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Realising rights? Negotiating access to Thailand's forests

Department for International Development
Publication Date
  • Hn Social History And Conditions. Social Problems. Social Reform
  • K Law (General)
  • Ecology
  • Law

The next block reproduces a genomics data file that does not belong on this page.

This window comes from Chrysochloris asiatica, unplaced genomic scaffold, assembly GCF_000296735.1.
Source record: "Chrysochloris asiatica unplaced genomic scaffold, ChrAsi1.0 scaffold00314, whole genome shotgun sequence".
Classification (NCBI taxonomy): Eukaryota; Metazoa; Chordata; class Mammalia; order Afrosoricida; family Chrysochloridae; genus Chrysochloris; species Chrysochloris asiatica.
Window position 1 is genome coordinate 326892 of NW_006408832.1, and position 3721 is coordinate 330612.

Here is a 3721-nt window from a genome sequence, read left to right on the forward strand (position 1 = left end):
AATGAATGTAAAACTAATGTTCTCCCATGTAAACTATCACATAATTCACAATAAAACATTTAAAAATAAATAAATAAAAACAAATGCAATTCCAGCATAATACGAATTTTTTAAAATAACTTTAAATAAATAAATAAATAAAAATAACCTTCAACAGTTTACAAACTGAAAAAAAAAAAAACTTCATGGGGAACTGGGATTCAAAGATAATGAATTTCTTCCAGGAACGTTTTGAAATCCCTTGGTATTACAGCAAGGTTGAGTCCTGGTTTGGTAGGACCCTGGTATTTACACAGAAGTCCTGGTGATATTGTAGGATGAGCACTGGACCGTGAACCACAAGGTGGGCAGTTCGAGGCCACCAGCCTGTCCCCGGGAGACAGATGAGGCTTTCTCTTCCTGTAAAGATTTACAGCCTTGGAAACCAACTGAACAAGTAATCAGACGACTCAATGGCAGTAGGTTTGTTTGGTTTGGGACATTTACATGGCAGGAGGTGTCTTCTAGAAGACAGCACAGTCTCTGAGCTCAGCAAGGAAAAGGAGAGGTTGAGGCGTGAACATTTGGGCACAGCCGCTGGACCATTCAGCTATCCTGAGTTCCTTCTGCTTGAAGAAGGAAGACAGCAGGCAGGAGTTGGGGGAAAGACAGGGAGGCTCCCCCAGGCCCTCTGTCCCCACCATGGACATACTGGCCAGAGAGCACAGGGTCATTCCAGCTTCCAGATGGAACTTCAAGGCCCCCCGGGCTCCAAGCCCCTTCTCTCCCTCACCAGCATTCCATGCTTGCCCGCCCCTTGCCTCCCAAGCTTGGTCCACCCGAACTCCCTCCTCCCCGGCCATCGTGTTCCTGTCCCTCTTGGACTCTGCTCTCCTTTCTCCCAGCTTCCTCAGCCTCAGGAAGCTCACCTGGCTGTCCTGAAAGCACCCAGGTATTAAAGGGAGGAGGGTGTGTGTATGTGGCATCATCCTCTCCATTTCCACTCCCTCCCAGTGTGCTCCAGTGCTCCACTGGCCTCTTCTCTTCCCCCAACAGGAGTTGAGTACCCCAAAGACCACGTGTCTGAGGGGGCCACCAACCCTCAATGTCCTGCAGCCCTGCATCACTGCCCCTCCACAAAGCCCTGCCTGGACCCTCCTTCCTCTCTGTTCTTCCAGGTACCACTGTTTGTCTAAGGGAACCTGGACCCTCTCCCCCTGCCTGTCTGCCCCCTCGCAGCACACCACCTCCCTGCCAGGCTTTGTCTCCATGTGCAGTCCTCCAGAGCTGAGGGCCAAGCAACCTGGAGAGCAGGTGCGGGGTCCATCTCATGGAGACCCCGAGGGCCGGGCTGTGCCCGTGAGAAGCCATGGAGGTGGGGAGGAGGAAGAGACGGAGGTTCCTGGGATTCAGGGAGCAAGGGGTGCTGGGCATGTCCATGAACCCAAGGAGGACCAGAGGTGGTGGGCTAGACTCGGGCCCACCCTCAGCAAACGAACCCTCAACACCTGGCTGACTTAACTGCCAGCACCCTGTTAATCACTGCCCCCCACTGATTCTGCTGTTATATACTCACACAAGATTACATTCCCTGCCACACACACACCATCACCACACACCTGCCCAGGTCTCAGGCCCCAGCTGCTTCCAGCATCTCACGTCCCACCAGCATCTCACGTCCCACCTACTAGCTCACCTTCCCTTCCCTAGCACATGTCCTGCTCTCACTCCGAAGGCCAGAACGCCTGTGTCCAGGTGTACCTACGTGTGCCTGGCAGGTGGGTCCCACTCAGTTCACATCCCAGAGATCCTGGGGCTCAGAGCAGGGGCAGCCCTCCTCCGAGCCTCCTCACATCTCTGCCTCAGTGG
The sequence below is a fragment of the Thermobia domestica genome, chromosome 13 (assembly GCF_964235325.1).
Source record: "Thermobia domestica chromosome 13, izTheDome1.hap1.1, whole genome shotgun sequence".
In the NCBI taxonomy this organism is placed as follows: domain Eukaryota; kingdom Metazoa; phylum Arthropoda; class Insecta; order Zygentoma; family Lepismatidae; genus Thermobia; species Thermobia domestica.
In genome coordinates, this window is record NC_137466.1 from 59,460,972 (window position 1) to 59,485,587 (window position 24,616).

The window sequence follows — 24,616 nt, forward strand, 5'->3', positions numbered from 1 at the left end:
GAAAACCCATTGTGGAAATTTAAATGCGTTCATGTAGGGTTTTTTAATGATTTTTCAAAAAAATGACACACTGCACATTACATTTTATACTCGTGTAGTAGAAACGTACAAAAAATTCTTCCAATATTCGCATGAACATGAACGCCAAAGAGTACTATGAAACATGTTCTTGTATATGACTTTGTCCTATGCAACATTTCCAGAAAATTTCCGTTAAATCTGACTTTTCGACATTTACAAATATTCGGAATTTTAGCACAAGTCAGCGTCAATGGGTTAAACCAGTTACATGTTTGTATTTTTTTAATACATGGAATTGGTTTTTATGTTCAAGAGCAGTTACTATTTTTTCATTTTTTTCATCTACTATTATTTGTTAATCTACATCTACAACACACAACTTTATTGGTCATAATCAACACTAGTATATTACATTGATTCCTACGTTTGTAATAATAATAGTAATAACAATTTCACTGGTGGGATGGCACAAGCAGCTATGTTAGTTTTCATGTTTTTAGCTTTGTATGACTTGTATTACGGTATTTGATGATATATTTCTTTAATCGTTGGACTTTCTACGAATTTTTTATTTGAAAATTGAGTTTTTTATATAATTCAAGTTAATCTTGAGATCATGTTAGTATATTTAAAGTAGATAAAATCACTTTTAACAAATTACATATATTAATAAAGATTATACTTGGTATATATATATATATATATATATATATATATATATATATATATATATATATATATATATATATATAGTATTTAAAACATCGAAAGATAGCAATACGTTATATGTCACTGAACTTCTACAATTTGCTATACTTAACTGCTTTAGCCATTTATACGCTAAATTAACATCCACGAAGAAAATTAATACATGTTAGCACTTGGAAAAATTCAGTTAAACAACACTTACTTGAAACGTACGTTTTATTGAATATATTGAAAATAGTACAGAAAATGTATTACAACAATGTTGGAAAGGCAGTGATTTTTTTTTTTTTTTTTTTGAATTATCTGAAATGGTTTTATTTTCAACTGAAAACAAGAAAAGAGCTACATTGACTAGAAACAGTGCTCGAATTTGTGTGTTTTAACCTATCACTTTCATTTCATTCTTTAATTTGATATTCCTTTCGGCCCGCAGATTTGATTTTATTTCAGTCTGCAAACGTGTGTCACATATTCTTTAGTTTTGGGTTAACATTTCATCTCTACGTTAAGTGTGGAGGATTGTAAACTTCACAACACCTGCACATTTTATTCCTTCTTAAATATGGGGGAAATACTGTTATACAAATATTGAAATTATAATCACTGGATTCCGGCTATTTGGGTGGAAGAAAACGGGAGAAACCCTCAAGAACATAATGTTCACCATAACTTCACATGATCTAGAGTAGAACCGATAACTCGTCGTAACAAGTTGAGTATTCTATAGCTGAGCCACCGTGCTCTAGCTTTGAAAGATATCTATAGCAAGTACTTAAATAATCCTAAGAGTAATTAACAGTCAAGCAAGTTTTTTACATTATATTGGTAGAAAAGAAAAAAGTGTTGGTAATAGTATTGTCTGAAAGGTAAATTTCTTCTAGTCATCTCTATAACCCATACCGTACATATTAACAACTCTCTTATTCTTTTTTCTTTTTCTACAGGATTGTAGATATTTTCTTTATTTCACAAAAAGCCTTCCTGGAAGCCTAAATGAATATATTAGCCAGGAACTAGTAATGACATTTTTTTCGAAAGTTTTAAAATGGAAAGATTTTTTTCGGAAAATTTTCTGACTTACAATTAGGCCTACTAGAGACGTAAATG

Negotiating Social Sustainability It is estimated that a quarter of Thailand is forested. These forests are the focus of conflicting interests. With a rapidly expanding economy, high levels of deforestation and appreciable rural poverty, there is pressure on Government to promote sustainable solutions to forest problems. In 1990, the Thai Government enforced a ban on all logging in response to public concern over dwindling forest resources. The ban provided a much-needed respite from uncontrolled deforestation but left unresolved significant differences between conservationists, rural communities, the Royal Forest Department (RFD), and business lobbies over the use and preservation of the forests. This prompted demand for an official community forestry framework combining the benefits of local governance with those of conservation. The Community Forestry Bill (CFB) was first proposed in 1990. Strong criticism of an initial draft opened up the process, enabling civil society groups to play a role in the development of a ‘people’s forestry bill.’ In 1999, a subsequent draft was submitted to parliament supported by 50,000 signatures from across Thailand. A revised bill is currently being read in the Upper House of the Thai Government. Who Benefits? Studies of hill areas in the north and the coastal mangrove swamps of the south-west reveal that local people have made many gains in access to the forest resources on which their livelihoods depend. However, these gains are not universal. Although community forest rights are intended to be open to all people living in forest reserve areas, some ethnic groups have benefited more than others. In particular, contestations arise over citizenship and over what constitutes an appropriate ‘community’ to gain legal access to the forest. Experiences in north and southwest Thailand highlight the challenges involved in trying to build an inclusive societ

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